Downtown’s burgeoning baguette set has a new, upscale grocery to pick up fresh baked breads, gourmet cheese, and sushi made on site — as the ground floor of the luxury Toren tower is helping transform Myrtle Avenue from food desert to organic oasis.
Metropolitan City Market opened last weekend in the 240-unit tower at Flatbush Avenue Extension— and neighbors said it brings a wealth of food to a area where it was once difficult to find a loaf of bread.
“It’s gorgeous!” said Carly Gieseler, who lives in the Avalon apartments across the street. “It’s really a great thing to have in the neighborhood — and it’s convenient for all the residents of the high-rises around here.”
And that includes residents who have suffered through years of having few choices of places to shop for food says store owner Mark Goris.
“We thought the neighborhood was underserved,” said the Williamsburg-born owner of the shop. “The area is going through a huge gentrification and the people coming here needed more options. But we want to serve everyone in the neighborhood.”
So the shop offers a mix that includes of high-end mustard and $7 wedges of Manchego cheese alongside cans of beans and boxes of Cheerios.
The market is the second grocery to come to Myrtle Avenue in the last year, joining the Red Apple market that opened near Ashland Avenue last Halloween. Brooklyn Fare, another high-end grocer, sits a few blocks away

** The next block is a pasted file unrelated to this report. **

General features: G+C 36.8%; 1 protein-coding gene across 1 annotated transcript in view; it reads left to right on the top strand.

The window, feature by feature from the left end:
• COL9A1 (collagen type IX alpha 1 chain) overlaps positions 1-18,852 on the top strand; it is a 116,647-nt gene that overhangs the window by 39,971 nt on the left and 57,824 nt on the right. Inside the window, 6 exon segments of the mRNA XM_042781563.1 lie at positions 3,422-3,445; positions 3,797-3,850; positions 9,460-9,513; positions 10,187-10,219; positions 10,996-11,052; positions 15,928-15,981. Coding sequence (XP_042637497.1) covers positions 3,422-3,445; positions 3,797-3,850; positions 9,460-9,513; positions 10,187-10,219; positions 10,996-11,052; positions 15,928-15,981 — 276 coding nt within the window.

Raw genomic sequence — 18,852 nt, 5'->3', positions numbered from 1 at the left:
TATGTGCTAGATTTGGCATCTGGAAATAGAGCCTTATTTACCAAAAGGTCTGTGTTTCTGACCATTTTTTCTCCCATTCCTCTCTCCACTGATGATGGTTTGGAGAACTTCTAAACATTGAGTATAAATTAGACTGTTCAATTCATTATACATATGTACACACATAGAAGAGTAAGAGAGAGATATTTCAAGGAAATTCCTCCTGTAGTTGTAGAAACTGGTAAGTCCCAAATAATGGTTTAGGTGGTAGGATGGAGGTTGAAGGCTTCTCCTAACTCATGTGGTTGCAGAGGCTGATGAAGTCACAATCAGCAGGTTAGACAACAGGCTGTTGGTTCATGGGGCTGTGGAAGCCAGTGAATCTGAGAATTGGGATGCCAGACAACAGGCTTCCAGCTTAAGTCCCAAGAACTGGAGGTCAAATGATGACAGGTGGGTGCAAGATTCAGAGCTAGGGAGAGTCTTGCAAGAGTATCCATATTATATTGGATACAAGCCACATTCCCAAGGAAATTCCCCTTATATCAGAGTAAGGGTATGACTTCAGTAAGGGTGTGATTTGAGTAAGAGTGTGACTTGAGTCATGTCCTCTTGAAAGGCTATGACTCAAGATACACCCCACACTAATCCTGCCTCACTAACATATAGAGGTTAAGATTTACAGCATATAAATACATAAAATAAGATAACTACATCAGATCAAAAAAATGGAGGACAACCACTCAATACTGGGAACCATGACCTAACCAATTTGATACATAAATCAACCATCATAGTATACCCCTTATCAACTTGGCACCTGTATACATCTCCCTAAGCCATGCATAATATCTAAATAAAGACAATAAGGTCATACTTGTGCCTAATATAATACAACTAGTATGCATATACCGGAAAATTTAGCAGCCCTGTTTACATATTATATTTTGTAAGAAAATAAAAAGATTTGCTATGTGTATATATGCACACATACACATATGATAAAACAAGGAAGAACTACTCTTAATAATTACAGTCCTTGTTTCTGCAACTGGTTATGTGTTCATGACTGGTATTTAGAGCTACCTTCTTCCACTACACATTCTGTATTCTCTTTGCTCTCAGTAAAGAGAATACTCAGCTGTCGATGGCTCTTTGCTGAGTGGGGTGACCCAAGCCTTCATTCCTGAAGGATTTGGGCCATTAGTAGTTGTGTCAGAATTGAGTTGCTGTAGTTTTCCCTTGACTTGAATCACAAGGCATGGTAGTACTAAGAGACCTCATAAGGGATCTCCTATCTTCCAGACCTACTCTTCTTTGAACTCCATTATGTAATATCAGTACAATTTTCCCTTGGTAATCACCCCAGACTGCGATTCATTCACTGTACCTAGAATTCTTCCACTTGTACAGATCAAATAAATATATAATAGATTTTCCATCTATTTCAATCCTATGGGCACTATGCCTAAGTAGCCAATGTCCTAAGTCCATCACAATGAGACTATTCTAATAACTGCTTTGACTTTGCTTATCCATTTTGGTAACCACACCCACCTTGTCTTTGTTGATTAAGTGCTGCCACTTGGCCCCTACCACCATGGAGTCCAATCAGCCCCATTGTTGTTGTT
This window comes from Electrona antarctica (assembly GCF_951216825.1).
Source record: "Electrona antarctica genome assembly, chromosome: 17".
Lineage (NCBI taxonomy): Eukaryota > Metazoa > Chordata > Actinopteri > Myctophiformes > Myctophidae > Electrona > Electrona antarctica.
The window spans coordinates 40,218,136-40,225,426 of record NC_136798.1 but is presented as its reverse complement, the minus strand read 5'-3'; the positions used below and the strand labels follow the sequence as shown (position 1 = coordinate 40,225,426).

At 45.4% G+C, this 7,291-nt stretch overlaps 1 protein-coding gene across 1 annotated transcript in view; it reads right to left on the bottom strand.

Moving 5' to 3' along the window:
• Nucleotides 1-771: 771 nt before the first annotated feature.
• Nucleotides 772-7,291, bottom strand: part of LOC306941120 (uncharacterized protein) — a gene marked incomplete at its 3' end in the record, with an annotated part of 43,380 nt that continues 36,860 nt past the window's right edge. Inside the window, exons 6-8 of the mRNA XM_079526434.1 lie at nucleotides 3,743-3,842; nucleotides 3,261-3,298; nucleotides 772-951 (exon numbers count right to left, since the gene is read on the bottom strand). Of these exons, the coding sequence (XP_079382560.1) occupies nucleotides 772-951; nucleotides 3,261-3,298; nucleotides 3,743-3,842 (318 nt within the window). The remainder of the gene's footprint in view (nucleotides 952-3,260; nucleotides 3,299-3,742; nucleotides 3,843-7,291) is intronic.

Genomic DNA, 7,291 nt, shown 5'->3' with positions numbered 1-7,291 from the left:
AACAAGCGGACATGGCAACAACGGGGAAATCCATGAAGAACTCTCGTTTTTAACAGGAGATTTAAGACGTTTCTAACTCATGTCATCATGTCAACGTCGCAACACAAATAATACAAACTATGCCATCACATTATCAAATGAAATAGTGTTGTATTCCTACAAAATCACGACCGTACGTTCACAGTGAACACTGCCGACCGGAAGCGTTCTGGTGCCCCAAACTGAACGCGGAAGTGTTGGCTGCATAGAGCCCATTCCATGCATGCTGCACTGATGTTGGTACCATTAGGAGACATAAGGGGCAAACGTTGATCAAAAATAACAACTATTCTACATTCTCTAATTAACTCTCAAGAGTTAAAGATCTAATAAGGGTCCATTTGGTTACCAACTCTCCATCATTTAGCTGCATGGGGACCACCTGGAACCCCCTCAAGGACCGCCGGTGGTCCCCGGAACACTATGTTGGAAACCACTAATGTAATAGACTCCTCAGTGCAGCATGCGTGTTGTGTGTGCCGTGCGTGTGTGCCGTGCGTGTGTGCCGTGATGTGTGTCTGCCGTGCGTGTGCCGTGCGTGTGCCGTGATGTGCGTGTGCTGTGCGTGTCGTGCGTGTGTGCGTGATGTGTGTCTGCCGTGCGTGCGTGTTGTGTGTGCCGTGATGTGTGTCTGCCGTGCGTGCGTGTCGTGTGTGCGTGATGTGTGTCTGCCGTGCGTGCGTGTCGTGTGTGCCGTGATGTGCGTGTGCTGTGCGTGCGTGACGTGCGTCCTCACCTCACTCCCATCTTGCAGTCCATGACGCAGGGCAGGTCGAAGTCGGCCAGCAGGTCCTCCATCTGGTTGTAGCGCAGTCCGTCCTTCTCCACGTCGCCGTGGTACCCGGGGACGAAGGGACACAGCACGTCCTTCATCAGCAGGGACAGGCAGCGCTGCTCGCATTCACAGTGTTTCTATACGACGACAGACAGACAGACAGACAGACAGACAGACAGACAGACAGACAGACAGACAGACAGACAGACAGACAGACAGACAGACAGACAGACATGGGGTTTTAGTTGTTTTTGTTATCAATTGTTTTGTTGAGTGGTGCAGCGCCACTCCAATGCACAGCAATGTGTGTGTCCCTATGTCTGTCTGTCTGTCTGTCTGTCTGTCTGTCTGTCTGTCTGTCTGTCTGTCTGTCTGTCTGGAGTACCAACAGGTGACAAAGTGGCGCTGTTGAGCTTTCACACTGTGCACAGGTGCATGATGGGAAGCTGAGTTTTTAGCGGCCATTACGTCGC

Before that, the area was considered by many to be a “food desert” that needed a supermarket so badly, the city okayed a controversial plan to knock down the historic Admirals Row houses in the nearby Brooklyn Navy Yard and replace them with a surburban-style supermarket. That market has still not opened.
But during the past 10 years, Downtown’s population has swelled from a few hundred to more than 10,000, Census figures show, and food markets have started to move in without government action.
Along with Red Apple, the Brooklyn Fare Market opened on Schermerhorn and Hoyt street in 2009.
But experts say that with a population increase, new markets were inevitable — because they could finally make money.
“Groceries aren’t a super high-margin business and they need a lot of people to make them work,” said legendary real-estate broker Chris Havens. “Slowly but surely things are changing.”